I can agree that process foods play a huge role but I think to ignore soul food and its effects are irresponsible also. There are facts to support these findings. No, We’re not the only obese people on the planet. However no other culture is affected by diseases like us.Avoidable ones at that.No other group on this planet suffers more from heart disease,type 2 diabetes and high blood pressure. These things can’t be directly connected to our food and the way that we prepare it. The problem with the my grandmother,uncle,etc ate like this is, They didn’t have to deal with mass production of food and the shortcuts taken. They didn’t have government sending subpar food to their communities, They don’t have estrogen and cancer laced can foods that are purposely directed to poor,urban and inner city communities. I understand where you’re were coming from in this article but it comes across as if you’re saying don’t eat process and keep eating they slave food that we were forced to eat.Most of our diets were plant based prior to slavery. The introduction of these rich fatty foods is what started our issues to begin with. The reason those other diseases are starting to rise in other countries is because of the western influence on food. I personally believe we’re at war and food is being use and its being ignore by our culture.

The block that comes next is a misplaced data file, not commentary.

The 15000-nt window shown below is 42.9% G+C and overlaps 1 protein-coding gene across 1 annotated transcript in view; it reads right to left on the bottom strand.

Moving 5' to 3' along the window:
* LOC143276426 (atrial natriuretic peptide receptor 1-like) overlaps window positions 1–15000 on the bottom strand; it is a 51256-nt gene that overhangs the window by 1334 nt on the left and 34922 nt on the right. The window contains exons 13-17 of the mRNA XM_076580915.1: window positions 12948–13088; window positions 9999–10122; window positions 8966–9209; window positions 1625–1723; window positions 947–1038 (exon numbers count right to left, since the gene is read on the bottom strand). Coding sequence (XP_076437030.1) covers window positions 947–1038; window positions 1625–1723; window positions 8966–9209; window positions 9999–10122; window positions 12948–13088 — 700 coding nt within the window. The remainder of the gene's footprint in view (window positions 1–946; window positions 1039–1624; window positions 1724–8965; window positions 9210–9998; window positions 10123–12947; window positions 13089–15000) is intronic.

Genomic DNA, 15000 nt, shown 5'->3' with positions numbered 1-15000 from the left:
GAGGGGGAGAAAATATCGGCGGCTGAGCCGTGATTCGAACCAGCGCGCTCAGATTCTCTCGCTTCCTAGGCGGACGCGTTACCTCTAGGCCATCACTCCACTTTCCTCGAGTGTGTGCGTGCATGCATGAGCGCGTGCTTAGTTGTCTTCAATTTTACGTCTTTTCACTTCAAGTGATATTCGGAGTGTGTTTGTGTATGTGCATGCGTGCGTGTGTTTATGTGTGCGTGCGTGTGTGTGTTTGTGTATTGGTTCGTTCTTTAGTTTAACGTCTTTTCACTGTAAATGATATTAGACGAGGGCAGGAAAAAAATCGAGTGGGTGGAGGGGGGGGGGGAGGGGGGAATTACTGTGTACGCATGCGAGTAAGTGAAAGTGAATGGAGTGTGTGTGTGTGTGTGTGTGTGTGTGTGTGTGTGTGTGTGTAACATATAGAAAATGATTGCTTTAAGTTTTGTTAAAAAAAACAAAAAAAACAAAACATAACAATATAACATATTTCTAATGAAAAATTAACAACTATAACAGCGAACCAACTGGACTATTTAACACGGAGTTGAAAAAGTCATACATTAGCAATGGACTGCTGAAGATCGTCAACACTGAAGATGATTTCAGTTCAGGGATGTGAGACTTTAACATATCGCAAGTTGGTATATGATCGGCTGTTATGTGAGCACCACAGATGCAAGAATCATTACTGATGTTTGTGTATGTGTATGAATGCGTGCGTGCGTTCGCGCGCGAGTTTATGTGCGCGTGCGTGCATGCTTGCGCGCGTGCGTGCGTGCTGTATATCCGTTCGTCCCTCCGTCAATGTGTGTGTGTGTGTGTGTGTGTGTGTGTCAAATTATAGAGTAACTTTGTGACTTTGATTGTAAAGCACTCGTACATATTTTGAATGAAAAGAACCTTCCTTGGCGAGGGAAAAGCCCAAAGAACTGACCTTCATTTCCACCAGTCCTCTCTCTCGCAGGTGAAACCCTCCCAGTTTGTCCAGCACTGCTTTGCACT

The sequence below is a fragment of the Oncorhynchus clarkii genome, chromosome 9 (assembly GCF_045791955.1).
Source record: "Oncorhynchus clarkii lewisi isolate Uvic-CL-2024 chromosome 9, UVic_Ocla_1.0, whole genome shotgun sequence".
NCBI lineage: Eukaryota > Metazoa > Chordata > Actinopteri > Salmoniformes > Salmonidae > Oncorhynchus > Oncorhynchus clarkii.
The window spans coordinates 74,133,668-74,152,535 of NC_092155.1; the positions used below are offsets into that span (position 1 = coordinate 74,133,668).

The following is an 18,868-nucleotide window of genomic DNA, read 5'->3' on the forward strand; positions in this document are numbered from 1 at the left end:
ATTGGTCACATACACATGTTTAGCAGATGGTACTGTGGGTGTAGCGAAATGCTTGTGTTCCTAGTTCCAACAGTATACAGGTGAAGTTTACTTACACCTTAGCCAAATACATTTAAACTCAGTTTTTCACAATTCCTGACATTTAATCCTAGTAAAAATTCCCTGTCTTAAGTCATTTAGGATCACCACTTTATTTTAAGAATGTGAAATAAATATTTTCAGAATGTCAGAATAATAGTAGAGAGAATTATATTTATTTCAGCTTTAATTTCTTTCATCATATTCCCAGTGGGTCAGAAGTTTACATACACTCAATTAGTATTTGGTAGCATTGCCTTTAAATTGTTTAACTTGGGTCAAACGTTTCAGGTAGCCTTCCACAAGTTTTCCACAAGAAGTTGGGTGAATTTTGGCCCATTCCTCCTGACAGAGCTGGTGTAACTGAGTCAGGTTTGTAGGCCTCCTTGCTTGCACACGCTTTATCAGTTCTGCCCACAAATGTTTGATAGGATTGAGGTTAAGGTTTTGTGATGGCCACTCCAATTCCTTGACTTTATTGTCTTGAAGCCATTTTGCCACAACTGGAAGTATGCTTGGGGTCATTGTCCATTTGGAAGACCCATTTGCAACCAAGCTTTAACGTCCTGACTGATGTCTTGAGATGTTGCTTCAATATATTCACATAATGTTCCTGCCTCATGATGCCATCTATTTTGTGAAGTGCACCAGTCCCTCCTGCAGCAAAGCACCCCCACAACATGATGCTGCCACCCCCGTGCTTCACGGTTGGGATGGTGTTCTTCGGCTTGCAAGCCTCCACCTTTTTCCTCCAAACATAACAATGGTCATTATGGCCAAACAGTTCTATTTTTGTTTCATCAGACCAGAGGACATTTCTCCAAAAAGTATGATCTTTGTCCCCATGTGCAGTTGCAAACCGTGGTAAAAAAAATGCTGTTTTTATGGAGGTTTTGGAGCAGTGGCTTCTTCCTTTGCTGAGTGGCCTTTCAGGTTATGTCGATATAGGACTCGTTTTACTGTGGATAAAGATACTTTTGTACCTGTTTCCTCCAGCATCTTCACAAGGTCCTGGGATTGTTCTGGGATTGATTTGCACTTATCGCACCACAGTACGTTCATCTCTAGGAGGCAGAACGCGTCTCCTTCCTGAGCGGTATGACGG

Erika Nicole Kendall April 29, 2017 - 7:48 AM

You didn’t actually read a single word I wrote, did you?

Soul food doesn’t actually HAVE any “effects.” Find me a family that’s eating “soul food”—all cooked from scratch, completely unprocessed ingredients, no box mixes or canned products or random sugary substances whatsoever—more frequently than they’re eating processed food, and I’ll show you a family in better health than the average American.

I’d bet your bank account on it.